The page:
Restrained, respectful, sedate. Those are hardly words you’d use to describe the notoriously rambunctious tennis legend John McEnroe. But such is the surprising approach taken toward this outsized personality in the Julien Faraut documentary “John McEnroe: In the Realm of Perfection“.
The clay courts of Paris set the stage for the documentary, as John McEnroe competes at the prestigious French Open in 1984. With his sights set on completing a near perfect season of tennis, he is determined to walk away with the winner’s trophy. As McEnroe takes to the court with his trademark passion and skill, one avid fan named Gil de Kermadec looks on intently with a camera in hand. With his background as a technical director for French tennis, de Kermadec sought to capture and analyze McEnroe’s playing technique for instructional purpose. And now, that archival footage forms the basis for this unusually observational documentary.
Unlike other, more excitable athlete profiles, “John McEnroe In the Realm of Perfection” has more in common with a nature documentary. Following a brief preamble about the history of instructional tennis videos, we are introduced to McEnroe in the midst of a match. With little background or context to the images we are watching, the camera is trained on McEnroe from afar, simply observing him like a rare species in the wild.
As McEnroe’s movement and technique is meticulously analyzed in slow motion and close up shots, you initially get the sense that the film’s target audience is diehard tennis fans or players. But it soon becomes clear that the film has little interest in the sport itself, largely ignoring his opponents and the significance of McEnroe’s achievements. Furthermore, it fails to fully showcase the sport’s dramatic unpredictability, settling instead for anecdotal mentions of contrasting match durations.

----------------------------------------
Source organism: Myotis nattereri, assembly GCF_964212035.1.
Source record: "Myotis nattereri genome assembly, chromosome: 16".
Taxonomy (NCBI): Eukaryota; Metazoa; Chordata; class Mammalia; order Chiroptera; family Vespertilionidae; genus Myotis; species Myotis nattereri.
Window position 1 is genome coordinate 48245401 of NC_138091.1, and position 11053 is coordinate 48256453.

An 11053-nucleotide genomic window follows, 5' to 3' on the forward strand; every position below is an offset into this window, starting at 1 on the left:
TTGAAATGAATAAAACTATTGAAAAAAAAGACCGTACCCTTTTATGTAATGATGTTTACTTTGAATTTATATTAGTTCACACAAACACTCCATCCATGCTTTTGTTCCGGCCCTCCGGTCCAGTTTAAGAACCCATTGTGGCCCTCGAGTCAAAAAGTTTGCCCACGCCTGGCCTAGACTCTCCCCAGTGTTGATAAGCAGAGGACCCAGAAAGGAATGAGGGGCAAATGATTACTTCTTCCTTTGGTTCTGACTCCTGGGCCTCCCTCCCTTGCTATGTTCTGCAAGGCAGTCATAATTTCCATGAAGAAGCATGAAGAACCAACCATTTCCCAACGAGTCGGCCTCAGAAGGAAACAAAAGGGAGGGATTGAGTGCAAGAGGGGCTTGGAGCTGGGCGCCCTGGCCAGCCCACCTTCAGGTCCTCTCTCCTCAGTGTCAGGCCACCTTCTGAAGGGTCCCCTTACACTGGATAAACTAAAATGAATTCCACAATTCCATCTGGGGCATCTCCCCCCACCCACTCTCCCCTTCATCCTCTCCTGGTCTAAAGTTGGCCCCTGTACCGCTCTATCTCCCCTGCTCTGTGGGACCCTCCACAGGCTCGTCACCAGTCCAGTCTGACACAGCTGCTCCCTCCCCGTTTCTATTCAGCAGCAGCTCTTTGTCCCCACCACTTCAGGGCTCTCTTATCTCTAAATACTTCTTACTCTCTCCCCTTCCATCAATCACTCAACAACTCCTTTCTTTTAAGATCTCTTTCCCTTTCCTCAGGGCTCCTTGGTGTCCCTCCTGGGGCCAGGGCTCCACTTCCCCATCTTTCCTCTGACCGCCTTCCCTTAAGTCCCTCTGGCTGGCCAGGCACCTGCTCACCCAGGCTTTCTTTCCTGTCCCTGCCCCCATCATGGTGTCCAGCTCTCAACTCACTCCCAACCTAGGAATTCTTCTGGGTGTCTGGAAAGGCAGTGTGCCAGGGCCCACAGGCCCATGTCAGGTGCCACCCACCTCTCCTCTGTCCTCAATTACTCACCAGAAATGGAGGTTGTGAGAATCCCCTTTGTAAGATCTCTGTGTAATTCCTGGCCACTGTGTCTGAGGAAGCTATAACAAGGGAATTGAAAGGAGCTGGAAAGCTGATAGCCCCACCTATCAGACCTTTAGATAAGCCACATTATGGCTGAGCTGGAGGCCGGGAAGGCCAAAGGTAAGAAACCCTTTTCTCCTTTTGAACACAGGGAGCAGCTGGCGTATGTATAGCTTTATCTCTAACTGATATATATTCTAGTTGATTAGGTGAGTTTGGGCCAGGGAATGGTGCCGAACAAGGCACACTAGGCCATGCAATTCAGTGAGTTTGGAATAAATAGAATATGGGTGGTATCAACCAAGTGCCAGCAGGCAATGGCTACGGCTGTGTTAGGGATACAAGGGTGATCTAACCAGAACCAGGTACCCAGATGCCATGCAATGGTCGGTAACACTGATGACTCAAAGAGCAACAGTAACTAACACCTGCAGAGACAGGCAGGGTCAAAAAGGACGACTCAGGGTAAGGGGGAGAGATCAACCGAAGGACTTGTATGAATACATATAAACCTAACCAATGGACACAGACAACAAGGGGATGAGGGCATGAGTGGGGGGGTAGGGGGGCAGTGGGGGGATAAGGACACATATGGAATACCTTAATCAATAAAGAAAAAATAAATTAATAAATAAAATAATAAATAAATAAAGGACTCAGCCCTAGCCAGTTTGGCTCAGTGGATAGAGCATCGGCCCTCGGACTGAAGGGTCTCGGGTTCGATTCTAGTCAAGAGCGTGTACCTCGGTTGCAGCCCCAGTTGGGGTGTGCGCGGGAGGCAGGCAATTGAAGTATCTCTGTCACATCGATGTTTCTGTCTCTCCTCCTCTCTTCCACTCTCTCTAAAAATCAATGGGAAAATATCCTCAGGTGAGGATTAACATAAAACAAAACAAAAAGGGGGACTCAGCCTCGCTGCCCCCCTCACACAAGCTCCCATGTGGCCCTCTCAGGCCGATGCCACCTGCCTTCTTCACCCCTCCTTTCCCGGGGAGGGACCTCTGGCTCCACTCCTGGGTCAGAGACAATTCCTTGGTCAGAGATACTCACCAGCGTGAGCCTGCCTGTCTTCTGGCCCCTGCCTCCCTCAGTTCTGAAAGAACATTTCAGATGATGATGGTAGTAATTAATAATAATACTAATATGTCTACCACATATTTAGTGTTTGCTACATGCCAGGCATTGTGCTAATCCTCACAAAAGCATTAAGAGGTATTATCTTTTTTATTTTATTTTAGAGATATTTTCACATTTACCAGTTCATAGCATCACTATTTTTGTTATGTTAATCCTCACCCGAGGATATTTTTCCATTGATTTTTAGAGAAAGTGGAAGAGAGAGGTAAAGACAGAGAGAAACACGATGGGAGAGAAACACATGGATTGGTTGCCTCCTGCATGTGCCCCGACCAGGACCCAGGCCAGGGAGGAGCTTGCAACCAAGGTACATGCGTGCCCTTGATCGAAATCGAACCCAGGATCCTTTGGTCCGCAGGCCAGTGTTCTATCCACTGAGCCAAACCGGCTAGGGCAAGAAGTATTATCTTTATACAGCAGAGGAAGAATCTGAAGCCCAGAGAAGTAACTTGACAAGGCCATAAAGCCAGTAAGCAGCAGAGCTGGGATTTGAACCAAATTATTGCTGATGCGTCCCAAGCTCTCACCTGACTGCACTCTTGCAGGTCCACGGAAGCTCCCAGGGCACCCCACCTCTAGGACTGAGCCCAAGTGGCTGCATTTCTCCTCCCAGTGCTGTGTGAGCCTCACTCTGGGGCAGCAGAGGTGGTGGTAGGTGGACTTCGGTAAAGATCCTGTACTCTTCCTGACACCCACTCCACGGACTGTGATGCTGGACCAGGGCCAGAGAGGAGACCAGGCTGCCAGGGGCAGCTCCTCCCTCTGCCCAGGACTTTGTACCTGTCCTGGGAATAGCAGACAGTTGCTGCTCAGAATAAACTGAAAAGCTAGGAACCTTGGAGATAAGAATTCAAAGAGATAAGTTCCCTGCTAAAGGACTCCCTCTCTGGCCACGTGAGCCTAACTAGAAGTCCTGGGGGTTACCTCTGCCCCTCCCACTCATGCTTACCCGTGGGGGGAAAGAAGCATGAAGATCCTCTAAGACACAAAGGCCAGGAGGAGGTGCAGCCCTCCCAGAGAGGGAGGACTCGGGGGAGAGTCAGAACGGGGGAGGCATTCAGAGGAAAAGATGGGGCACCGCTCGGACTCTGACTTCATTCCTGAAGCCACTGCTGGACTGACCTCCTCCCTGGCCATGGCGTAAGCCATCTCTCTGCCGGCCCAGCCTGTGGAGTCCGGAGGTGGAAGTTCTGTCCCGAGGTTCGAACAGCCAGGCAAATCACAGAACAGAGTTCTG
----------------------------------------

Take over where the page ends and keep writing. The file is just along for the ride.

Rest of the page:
Unfortunately, such a hands-off “vérité” approach limits audience engagement in the film and its subject. While the raw 16-mm photography gives the film an attractive visual appeal, it eventually feels repetitive (and Mathieu Almaric’s monotone narration hardly helps). In fact, the film’s most fascinating moments are a pair of scenes set away from competitive play altogether. The first alludes to McEnroe’s dislike of the spotlight, contrary to his obvious showmanship on the court. Meanwhile the other scene makes mention of the cultural influence of his persona, as we learn that he was the inspiration for Tom Hulce’s Oscar-nominated performance in “Amadeus.”
Such illuminating human elements are few and far between in “John McEnroe: In the Realm of Perfection,” however. Even McEnroe’s trademark outbursts are sometimes literally muted in order to maintain the film’s classy, reverent attitude. At once impressively intimate and disappointingly impersonal, the film approaches McEnroe like a special animal to be studied. But ultimately, the effect is more akin to counting sheep.